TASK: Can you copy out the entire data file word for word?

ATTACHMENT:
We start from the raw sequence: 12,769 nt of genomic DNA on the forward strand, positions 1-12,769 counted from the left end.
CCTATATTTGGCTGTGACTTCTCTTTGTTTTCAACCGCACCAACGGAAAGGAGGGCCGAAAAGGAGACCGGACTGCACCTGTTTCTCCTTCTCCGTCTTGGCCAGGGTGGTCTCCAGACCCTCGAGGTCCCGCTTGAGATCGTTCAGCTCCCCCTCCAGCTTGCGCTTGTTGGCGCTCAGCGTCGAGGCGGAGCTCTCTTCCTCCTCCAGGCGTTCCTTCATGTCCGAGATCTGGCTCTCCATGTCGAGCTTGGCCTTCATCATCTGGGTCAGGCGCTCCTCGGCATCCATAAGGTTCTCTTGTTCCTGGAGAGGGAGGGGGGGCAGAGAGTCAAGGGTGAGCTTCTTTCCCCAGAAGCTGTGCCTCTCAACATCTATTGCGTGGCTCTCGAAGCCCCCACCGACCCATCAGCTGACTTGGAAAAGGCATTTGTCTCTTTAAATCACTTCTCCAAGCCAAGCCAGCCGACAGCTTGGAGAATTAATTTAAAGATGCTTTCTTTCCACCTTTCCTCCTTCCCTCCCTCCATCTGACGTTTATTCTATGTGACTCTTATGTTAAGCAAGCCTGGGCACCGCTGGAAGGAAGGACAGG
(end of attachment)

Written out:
We start from the raw sequence: 12,769 nt of genomic DNA on the forward strand, positions 1-12,769 counted from the left end.
CCTATATTTGGCTGTGACTTCTCTTTGTTTTCAACCGCACCAACGGAAAGGAGGGCCGAAAAGGAGACCGGACTGCACCTGTTTCTCCTTCTCCGTCTTGGCCAGGGTGGTCTCCAGACCCTCGAGGTCCCGCTTGAGATCGTTCAGCTCCCCCTCCAGCTTGCGCTTGTTGGCGCTCAGCGTCGAGGCGGAGCTCTCTTCCTCCTCCAGGCGTTCCTTCATGTCCGAGATCTGGCTCTCCATGTCGAGCTTGGCCTTCATCATCTGGGTCAGGCGCTCCTCGGCATCCATAAGGTTCTCTTGTTCCTGGAGAGGGAGGGGGGGCAGAGAGTCAAGGGTGAGCTTCTTTCCCCAGAAGCTGTGCCTCTCAACATCTATTGCGTGGCTCTCGAAGCCCCCACCGACCCATCAGCTGACTTGGAAAAGGCATTTGTCTCTTTAAATCACTTCTCCAAGCCAAGCCAGCCGACAGCTTGGAGAATTAATTTAAAGATGCTTTCTTTCCACCTTTCCTCCTTCCCTCCCTCCATCTGACGTTTATTCTATGTGACTCTTATGTTAAGCAAGCCTGGGCACCGCTGGAAGGAAGGACAGG